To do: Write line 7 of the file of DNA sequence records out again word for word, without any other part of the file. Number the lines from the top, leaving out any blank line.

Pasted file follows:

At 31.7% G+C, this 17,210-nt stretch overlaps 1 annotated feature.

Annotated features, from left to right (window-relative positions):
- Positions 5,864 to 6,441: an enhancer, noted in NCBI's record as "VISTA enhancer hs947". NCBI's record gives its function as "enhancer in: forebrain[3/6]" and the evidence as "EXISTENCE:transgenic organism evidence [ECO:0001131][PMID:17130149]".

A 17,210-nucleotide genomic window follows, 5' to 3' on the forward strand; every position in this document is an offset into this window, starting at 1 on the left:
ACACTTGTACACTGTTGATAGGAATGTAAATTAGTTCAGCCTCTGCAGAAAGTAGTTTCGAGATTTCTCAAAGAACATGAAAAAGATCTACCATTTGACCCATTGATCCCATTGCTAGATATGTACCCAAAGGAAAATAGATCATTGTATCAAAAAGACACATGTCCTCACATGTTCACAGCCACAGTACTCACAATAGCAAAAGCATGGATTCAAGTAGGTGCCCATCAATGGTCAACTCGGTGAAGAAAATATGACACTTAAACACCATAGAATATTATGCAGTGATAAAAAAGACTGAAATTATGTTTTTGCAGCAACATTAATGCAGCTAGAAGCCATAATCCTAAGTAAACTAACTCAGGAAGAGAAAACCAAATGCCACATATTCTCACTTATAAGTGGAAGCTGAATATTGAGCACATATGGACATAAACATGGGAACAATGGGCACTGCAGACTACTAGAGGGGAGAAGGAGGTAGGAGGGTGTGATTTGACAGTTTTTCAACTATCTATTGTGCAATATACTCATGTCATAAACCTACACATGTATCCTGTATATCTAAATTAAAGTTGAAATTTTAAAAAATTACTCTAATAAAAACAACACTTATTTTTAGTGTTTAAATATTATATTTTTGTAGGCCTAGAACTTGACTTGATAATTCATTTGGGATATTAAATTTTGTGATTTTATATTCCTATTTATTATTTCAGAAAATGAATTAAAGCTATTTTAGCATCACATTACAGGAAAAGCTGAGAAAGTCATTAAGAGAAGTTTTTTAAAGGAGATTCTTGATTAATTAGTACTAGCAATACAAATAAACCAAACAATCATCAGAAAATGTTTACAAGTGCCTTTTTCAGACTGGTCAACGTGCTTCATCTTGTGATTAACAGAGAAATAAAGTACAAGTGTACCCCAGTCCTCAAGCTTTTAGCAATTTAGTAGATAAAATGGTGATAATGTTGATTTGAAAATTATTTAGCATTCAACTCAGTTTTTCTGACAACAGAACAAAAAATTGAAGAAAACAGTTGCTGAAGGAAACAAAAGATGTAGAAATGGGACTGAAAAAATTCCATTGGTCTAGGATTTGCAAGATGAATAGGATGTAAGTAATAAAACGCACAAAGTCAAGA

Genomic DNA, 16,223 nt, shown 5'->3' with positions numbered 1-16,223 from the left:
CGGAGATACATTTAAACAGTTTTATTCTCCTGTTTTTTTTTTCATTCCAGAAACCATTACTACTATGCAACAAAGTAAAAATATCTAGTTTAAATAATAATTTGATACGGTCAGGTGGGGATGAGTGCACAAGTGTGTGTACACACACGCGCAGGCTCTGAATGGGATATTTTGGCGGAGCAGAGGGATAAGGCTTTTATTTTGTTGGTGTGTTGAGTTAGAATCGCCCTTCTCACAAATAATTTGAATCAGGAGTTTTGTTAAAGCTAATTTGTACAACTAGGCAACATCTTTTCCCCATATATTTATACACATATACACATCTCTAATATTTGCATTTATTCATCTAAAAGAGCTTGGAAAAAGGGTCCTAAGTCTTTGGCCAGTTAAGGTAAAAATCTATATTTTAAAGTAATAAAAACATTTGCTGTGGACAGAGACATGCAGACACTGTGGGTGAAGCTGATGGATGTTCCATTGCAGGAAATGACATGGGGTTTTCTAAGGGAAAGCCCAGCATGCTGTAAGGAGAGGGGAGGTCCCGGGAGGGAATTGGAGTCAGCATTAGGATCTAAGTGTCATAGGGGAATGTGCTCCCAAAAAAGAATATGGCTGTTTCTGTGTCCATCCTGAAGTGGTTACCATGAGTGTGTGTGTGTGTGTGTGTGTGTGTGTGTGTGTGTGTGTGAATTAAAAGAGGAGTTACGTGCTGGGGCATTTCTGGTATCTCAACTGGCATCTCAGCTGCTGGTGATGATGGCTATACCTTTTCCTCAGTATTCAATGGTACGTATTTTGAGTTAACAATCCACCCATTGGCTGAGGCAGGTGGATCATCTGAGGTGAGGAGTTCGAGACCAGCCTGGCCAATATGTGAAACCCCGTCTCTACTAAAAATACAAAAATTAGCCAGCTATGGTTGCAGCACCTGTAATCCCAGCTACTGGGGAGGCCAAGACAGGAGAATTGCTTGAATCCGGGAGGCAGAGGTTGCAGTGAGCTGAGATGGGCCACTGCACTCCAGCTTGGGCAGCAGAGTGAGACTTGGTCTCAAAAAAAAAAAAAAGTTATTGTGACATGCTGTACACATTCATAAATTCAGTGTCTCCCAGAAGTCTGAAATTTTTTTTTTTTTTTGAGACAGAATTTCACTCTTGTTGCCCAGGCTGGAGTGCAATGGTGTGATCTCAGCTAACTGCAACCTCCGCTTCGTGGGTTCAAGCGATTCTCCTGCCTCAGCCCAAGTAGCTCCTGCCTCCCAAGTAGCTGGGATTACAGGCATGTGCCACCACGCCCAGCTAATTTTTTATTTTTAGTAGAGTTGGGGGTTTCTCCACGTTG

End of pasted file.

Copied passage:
CGGAGATACATTTAAACAGTTTTATTCTCCTGTTTTTTTTTTCATTCCAGAAACCATTACTACTATGCAACAAAGTAAAAATATCTAGTTTAAATAATAATTTGATACGGTCAGGTGGGGATGAGTGCACAAGTGTGTGTACACACACGCGCAGGCTCTGAATGGGATATTTTGGCGGAGCAGAGGGATAAGGCTTTTATTTTGTTGGTGTGTTGAGTTAGAATCGCCCTTCTCACAAATAATTTGAATCAGGAGTTTTGTTAAAGCTAATTTGTACAACTAGGCAACATCTTTTCCCCATATATTTATACACATATACACATCTCTAATATTTGCATTTATTCATCTAAAAGAGCTTGGAAAAAGGGTCCTAAGTCTTTGGCCAGTTAAGGTAAAAATCTATATTTTAAAGTAATAAAAACATTTGCTGTGGACAGAGACATGCAGACACTGTGGGTGAAGCTGATGGATGTTCCATTGCAGGAAATGACATGGGGTTTTCTAAGGGAAAGCCCAGCATGCTGTAAGGAGAGGGGAGGTCCCGGGAGGGAATTGGAGTCAGCATTAGGATCTAAGTGTCATAGGGGAATGTGCTCCCAAAAAAGAATATGGCTGTTTCTGTGTCCATCCTGAAGTGGTTACCATGAGTGTGTGTGTGTGTGTGTGTGTGTGTGTGTGTGTGTGTGTGAATTAAAAGAGGAGTTACGTGCTGGGGCATTTCTGGTATCTCAACTGGCATCTCAGCTGCTGGTGATGATGGCTATACCTTTTCCTCAGTATTCAATGGTACGTATTTTGAGTTAACAATCCACCCATTGGCTGAGGCAGGTGGATCATCTGAGGTGAGGAGTTCGAGACCAGCCTGGCCAATATGTGAAACCCCGTCTCTACTAAAAATACAAAAATTAGCCAGCTATGGTTGCAGCACCTGTAATCCCAGCTACTGGGGAGGCCAAGACAGGAGAATTGCTTGAATCCGGGAGGCAGAGGTTGCAGTGAGCTGAGATGGGCCACTGCACTCCAGCTTGGGCAGCAGAGTGAGACTTGGTCTCAAAAAAAAAAAAAAGTTATTGTGACATGCTGTACACATTCATAAATTCAGTGTCTCCCAGAAGTCTGAAATTTTTTTTTTTTTTTGAGACAGAATTTCACTCTTGTTGCCCAGGCTGGAGTGCAATGGTGTGATCTCAGCTAACTGCAACCTCCGCTTCGTGGGTTCAAGCGATTCTCCTGCCTCAGCCCAAGTAGCTCCTGCCTCCCAAGTAGCTGGGATTACAGGCATGTGCCACCACGCCCAGCTAATTTTTTATTTTTAGTAGAGTTGGGGGTTTCTCCACGTTG